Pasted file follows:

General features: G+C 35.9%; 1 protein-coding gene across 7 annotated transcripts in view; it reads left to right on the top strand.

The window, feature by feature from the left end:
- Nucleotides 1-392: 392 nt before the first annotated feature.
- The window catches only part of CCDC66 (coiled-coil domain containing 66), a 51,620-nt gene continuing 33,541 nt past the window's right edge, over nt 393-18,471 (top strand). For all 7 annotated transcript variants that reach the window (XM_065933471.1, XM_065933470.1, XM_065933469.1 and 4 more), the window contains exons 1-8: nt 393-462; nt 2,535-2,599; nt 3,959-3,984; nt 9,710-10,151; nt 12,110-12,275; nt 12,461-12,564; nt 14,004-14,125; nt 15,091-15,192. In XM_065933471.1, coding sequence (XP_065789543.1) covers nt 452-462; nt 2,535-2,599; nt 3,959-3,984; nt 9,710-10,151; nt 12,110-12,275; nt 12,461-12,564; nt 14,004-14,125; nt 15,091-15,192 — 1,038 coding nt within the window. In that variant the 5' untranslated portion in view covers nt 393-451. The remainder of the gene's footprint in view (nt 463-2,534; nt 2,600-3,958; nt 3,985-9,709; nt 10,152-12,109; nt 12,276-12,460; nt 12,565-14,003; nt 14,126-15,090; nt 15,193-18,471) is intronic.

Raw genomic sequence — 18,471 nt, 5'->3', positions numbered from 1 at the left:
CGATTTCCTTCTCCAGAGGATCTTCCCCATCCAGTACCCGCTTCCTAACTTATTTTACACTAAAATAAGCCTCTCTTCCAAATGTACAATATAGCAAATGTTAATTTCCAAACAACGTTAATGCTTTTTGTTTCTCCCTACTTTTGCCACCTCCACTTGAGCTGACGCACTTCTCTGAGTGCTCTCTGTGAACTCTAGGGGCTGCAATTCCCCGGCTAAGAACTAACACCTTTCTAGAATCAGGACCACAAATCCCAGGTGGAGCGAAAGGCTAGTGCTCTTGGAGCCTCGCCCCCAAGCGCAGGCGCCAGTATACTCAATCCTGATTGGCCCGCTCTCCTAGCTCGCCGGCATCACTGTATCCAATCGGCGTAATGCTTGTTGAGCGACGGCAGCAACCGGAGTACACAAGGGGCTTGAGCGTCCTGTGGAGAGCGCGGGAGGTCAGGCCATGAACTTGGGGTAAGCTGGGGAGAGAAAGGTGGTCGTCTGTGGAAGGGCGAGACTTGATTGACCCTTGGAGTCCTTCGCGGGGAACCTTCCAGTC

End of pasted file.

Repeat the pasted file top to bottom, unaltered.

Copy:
General features: G+C 35.9%; 1 protein-coding gene across 7 annotated transcripts in view; it reads left to right on the top strand.

The window, feature by feature from the left end:
- Nucleotides 1-392: 392 nt before the first annotated feature.
- The window catches only part of CCDC66 (coiled-coil domain containing 66), a 51,620-nt gene continuing 33,541 nt past the window's right edge, over nt 393-18,471 (top strand). For all 7 annotated transcript variants that reach the window (XM_065933471.1, XM_065933470.1, XM_065933469.1 and 4 more), the window contains exons 1-8: nt 393-462; nt 2,535-2,599; nt 3,959-3,984; nt 9,710-10,151; nt 12,110-12,275; nt 12,461-12,564; nt 14,004-14,125; nt 15,091-15,192. In XM_065933471.1, coding sequence (XP_065789543.1) covers nt 452-462; nt 2,535-2,599; nt 3,959-3,984; nt 9,710-10,151; nt 12,110-12,275; nt 12,461-12,564; nt 14,004-14,125; nt 15,091-15,192 — 1,038 coding nt within the window. In that variant the 5' untranslated portion in view covers nt 393-451. The remainder of the gene's footprint in view (nt 463-2,534; nt 2,600-3,958; nt 3,985-9,709; nt 10,152-12,109; nt 12,276-12,460; nt 12,565-14,003; nt 14,126-15,090; nt 15,193-18,471) is intronic.

Raw genomic sequence — 18,471 nt, 5'->3', positions numbered from 1 at the left:
CGATTTCCTTCTCCAGAGGATCTTCCCCATCCAGTACCCGCTTCCTAACTTATTTTACACTAAAATAAGCCTCTCTTCCAAATGTACAATATAGCAAATGTTAATTTCCAAACAACGTTAATGCTTTTTGTTTCTCCCTACTTTTGCCACCTCCACTTGAGCTGACGCACTTCTCTGAGTGCTCTCTGTGAACTCTAGGGGCTGCAATTCCCCGGCTAAGAACTAACACCTTTCTAGAATCAGGACCACAAATCCCAGGTGGAGCGAAAGGCTAGTGCTCTTGGAGCCTCGCCCCCAAGCGCAGGCGCCAGTATACTCAATCCTGATTGGCCCGCTCTCCTAGCTCGCCGGCATCACTGTATCCAATCGGCGTAATGCTTGTTGAGCGACGGCAGCAACCGGAGTACACAAGGGGCTTGAGCGTCCTGTGGAGAGCGCGGGAGGTCAGGCCATGAACTTGGGGTAAGCTGGGGAGAGAAAGGTGGTCGTCTGTGGAAGGGCGAGACTTGATTGACCCTTGGAGTCCTTCGCGGGGAACCTTCCAGTC